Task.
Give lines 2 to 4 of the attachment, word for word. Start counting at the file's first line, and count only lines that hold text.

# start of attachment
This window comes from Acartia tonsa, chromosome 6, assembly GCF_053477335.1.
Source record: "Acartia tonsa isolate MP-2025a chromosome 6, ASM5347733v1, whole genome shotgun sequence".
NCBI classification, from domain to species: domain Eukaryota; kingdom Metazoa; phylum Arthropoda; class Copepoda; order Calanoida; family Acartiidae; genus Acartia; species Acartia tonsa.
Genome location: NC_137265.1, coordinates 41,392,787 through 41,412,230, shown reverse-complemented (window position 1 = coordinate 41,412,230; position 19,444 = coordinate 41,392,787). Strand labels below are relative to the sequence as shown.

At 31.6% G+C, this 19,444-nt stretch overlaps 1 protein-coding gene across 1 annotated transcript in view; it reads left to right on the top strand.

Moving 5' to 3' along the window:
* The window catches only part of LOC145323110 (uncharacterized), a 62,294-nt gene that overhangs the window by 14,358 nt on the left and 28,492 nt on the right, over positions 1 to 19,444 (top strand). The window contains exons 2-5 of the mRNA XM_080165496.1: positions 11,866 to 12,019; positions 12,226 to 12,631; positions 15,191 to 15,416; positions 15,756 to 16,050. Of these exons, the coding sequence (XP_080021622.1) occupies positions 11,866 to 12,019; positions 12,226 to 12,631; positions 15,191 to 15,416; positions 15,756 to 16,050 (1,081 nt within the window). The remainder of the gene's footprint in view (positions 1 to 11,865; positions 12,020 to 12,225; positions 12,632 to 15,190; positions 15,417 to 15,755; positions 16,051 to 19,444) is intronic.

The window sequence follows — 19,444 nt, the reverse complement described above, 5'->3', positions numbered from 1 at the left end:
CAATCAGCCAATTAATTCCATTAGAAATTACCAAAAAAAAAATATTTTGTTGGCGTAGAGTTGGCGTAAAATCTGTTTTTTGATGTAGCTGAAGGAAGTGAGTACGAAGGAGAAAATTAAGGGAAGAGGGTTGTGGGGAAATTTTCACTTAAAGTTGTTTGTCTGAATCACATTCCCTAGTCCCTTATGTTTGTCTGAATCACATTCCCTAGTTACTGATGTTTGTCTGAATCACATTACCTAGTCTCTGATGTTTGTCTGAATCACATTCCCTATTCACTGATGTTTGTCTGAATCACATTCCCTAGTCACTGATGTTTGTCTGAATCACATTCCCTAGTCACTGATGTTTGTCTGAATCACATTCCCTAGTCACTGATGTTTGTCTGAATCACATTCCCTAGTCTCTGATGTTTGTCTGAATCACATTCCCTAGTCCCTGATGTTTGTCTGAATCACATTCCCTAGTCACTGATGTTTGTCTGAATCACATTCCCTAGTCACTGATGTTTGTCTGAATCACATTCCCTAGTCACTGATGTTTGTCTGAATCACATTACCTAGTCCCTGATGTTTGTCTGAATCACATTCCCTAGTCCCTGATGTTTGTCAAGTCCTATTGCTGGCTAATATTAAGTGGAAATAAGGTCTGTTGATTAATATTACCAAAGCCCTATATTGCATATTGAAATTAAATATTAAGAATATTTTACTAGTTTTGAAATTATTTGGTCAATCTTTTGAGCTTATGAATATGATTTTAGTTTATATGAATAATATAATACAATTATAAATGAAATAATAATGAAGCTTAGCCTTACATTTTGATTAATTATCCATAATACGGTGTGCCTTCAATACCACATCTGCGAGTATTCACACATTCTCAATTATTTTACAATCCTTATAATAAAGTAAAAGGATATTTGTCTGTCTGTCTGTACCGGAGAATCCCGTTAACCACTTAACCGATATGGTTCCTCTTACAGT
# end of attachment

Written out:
Source record: "Acartia tonsa isolate MP-2025a chromosome 6, ASM5347733v1, whole genome shotgun sequence".
NCBI classification, from domain to species: domain Eukaryota; kingdom Metazoa; phylum Arthropoda; class Copepoda; order Calanoida; family Acartiidae; genus Acartia; species Acartia tonsa.
Genome location: NC_137265.1, coordinates 41,392,787 through 41,412,230, shown reverse-complemented (window position 1 = coordinate 41,412,230; position 19,444 = coordinate 41,392,787). Strand labels below are relative to the sequence as shown.